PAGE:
[ocr errors]

ther, under the inspiration of one ge- in a little green bower, which a few hazels, nerous impulse these are things which mingling with one tall weeping birch, had none but a master could have dared to of themselves framed; a place where they meddle with—which none but a very where they had first spoken of a wedded

had often met before Allan was blind, and great genius could have drawn out, life. Fanny could have almost wept to see

and delineated to the full in a few sim- the earth, and the sky, and the whole day, È ple pages, as the author before us has

so beautiful, now that Allan's eyes were done.

dark; but he whispered to her, that the There would be no end of it, if we smell of the budding trees, and of the prim. were to go into the many little pieces roses that he knew were near his feet, was here composed of materials not unsi- pleasant indeed, and that the singing of all milar to these, and managed in a style the little birds made his heart dance withof equal mastery. But we must make in him—so Fanny sat beside her blind loa few extracts, to give some notion of ver in serene happiness, and felt strengththe author's way of writing; and these ened in her conviction that it was her duty

to become his wife. shall be from a tale in the middle of

“ Allan- I love you so entirely--that the volume, which is one of our chief

to see you happy is all that I desire on favourites,--that of BLIND ALLAN.

earth. Till God made you blind, Allan, Allan Bruce, a worthy young man, I knew not how my soul could be knit into betrothed to Fanny Raeburn, a kind; yours I knew not the love that was in good-hearted girl, has the terrible mis my heart. To sit by you with my workfortune to become quite blind; and to lead you out thus on pleasant Sabbaths he, for he is above all selfishness, lis- to take care that your feet do not stumble tens to the voice of all the friends on and that nothing shall ever offer violence both sides, who represent to him how to your face to suffer no solitude to surfoolish and imprudent a thing it would round youbut that you may know, in be for him, condemned to blindness your darkness, that mine eyes, which God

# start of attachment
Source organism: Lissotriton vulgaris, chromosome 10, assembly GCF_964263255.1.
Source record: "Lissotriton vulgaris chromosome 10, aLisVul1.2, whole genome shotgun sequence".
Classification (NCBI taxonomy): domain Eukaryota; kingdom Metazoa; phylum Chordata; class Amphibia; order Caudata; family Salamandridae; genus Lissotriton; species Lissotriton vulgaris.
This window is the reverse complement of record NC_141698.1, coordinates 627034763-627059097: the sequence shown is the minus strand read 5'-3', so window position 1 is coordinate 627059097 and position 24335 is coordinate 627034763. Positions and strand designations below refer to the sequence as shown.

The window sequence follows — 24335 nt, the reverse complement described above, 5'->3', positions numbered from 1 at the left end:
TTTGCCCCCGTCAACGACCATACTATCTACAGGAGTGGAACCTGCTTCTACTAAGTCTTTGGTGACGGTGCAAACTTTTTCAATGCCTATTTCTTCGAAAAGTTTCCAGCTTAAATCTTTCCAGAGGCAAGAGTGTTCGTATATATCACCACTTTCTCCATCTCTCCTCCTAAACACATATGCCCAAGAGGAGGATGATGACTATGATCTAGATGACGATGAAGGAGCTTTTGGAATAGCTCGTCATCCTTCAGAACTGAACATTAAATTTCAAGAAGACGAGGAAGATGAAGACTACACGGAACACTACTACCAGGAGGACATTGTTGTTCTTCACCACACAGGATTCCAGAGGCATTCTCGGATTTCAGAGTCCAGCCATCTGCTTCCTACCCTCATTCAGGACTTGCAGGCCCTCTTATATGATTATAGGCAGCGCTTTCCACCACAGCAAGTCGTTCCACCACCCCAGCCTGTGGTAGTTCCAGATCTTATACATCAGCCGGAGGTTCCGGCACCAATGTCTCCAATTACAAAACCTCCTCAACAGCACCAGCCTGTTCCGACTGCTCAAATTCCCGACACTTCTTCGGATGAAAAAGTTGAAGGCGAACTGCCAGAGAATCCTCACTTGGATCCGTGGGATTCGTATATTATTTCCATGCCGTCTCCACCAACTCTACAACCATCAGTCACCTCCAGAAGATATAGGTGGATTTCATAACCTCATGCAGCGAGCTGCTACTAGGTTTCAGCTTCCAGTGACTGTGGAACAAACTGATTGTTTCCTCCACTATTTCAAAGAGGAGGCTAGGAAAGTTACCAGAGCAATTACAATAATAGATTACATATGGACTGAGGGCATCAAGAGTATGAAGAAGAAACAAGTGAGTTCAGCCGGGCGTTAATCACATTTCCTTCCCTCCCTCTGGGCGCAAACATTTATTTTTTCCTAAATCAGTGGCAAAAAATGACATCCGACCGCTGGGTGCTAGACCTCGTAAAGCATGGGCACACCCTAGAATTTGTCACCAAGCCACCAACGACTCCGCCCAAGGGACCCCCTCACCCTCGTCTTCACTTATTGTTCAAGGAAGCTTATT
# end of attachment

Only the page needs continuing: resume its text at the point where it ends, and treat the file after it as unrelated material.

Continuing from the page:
still permits to see, are always open upon and helplessness, to marry Fanny Raeburn. She, too, in so far listens to the you for these ends, Allan, will I marry

thee, my beloved-thou must not say nay, same not unkind suggestions--but for God would not forgive me if I became at length her generous heart teaches not thy wife.' And Fanny fell upon his her what is her duty.

neck and wept. “ She was willing to obey them in all “There was something in the quiet tone things in which it was her duty to obey- of her voice something in the meek fold but here she knew not what was her duty. of her embrace--something in the long To give up Allan Bruce was a thought far weeping kiss that she kept breathing tenworse to her than to give up life. It was derly over his brow and eyes that justito suffer her heartstrings to be hourly torn fied to the Blind Man his marriage with up by the roots. If the two were willing such a woman. Let us be married, Fanny, to be married, why should any one else in- on the day fixed before I lost my sight. terfere ? If God had stricken Allan with Till now I knew not fully either your heart blindness after their marriage, would any or my own-now I fear nothing. Would, one have counselled her to leave him? Or my best friend, I could but see thy pitied her because she had to live with her sweet face for one single moment now own blind husband ? Or would the fear of but that can never be !'-'All things are poverty have benumbed her feelings ? Or possible to God and although to human rather would it not have given new alacrity skill your case is hopeless—it is not atterto her hands, and new courage to her heart? ly so to my heart_yet if ever it becoinès So she resolved, meekly and calmly, to tell so, Allan, then will I love thee better even Allan that she would be his wife, and that than I do now, if indeed my heart can conshe believed that such was, in spite of this tain more affection than that with which it infliction, the will of God.